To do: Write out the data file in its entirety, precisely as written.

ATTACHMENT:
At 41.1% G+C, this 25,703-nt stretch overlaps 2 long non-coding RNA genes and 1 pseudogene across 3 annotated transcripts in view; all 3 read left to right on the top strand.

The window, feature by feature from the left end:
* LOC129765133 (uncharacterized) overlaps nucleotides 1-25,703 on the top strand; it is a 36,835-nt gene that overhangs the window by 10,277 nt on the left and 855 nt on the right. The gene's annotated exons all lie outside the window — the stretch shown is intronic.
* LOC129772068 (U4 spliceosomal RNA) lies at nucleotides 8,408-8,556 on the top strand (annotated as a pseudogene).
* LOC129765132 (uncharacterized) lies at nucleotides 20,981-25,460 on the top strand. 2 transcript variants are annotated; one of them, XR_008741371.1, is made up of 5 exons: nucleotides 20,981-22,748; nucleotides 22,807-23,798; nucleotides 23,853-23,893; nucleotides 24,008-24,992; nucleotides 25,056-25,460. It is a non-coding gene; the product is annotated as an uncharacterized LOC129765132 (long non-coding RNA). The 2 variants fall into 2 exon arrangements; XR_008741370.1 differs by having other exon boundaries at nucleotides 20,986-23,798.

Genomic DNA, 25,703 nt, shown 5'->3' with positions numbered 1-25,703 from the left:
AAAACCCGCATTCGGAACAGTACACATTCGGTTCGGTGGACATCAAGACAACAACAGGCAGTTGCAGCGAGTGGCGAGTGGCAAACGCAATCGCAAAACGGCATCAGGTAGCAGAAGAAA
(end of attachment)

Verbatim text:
At 41.1% G+C, this 25,703-nt stretch overlaps 2 long non-coding RNA genes and 1 pseudogene across 3 annotated transcripts in view; all 3 read left to right on the top strand.

The window, feature by feature from the left end:
* LOC129765133 (uncharacterized) overlaps nucleotides 1-25,703 on the top strand; it is a 36,835-nt gene that overhangs the window by 10,277 nt on the left and 855 nt on the right. The gene's annotated exons all lie outside the window — the stretch shown is intronic.
* LOC129772068 (U4 spliceosomal RNA) lies at nucleotides 8,408-8,556 on the top strand (annotated as a pseudogene).
* LOC129765132 (uncharacterized) lies at nucleotides 20,981-25,460 on the top strand. 2 transcript variants are annotated; one of them, XR_008741371.1, is made up of 5 exons: nucleotides 20,981-22,748; nucleotides 22,807-23,798; nucleotides 23,853-23,893; nucleotides 24,008-24,992; nucleotides 25,056-25,460. It is a non-coding gene; the product is annotated as an uncharacterized LOC129765132 (long non-coding RNA). The 2 variants fall into 2 exon arrangements; XR_008741370.1 differs by having other exon boundaries at nucleotides 20,986-23,798.

Genomic DNA, 25,703 nt, shown 5'->3' with positions numbered 1-25,703 from the left:
AAAACCCGCATTCGGAACAGTACACATTCGGTTCGGTGGACATCAAGACAACAACAGGCAGTTGCAGCGAGTGGCGAGTGGCAAACGCAATCGCAAAACGGCATCAGGTAGCAGAAGAAA